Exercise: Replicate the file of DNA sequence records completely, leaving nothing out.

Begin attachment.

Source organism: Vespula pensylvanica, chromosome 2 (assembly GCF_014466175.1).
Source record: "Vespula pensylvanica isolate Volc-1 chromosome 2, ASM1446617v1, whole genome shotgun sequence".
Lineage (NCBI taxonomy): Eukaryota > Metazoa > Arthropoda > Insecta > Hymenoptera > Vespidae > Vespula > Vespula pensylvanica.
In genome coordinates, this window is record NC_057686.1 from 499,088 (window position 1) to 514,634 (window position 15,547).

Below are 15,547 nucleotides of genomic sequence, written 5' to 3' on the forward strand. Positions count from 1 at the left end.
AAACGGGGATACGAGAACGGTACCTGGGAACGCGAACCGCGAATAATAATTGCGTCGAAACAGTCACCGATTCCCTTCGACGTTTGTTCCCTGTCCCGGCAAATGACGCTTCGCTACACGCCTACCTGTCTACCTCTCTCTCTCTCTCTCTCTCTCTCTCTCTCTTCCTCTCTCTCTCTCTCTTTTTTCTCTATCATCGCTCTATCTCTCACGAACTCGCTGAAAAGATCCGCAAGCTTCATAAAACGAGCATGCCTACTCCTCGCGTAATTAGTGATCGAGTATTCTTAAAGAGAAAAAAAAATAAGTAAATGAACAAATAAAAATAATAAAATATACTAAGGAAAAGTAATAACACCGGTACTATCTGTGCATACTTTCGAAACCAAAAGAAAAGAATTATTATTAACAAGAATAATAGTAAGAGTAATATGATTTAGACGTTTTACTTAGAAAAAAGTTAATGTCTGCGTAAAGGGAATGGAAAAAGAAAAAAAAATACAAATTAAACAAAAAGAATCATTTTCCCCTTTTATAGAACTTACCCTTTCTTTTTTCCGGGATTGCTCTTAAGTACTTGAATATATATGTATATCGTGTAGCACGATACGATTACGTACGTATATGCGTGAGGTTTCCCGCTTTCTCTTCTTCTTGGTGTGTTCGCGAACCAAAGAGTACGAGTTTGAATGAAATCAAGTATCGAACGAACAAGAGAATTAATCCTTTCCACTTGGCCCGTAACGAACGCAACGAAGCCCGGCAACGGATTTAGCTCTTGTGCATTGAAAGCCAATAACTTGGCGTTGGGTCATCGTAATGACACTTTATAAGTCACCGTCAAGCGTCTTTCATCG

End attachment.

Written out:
Source organism: Vespula pensylvanica, chromosome 2 (assembly GCF_014466175.1).
Source record: "Vespula pensylvanica isolate Volc-1 chromosome 2, ASM1446617v1, whole genome shotgun sequence".
Lineage (NCBI taxonomy): Eukaryota > Metazoa > Arthropoda > Insecta > Hymenoptera > Vespidae > Vespula > Vespula pensylvanica.
In genome coordinates, this window is record NC_057686.1 from 499,088 (window position 1) to 514,634 (window position 15,547).

Below are 15,547 nucleotides of genomic sequence, written 5' to 3' on the forward strand. Positions count from 1 at the left end.
AAACGGGGATACGAGAACGGTACCTGGGAACGCGAACCGCGAATAATAATTGCGTCGAAACAGTCACCGATTCCCTTCGACGTTTGTTCCCTGTCCCGGCAAATGACGCTTCGCTACACGCCTACCTGTCTACCTCTCTCTCTCTCTCTCTCTCTCTCTCTCTCTTCCTCTCTCTCTCTCTCTTTTTTCTCTATCATCGCTCTATCTCTCACGAACTCGCTGAAAAGATCCGCAAGCTTCATAAAACGAGCATGCCTACTCCTCGCGTAATTAGTGATCGAGTATTCTTAAAGAGAAAAAAAAATAAGTAAATGAACAAATAAAAATAATAAAATATACTAAGGAAAAGTAATAACACCGGTACTATCTGTGCATACTTTCGAAACCAAAAGAAAAGAATTATTATTAACAAGAATAATAGTAAGAGTAATATGATTTAGACGTTTTACTTAGAAAAAAGTTAATGTCTGCGTAAAGGGAATGGAAAAAGAAAAAAAAATACAAATTAAACAAAAAGAATCATTTTCCCCTTTTATAGAACTTACCCTTTCTTTTTTCCGGGATTGCTCTTAAGTACTTGAATATATATGTATATCGTGTAGCACGATACGATTACGTACGTATATGCGTGAGGTTTCCCGCTTTCTCTTCTTCTTGGTGTGTTCGCGAACCAAAGAGTACGAGTTTGAATGAAATCAAGTATCGAACGAACAAGAGAATTAATCCTTTCCACTTGGCCCGTAACGAACGCAACGAAGCCCGGCAACGGATTTAGCTCTTGTGCATTGAAAGCCAATAACTTGGCGTTGGGTCATCGTAATGACACTTTATAAGTCACCGTCAAGCGTCTTTCATCG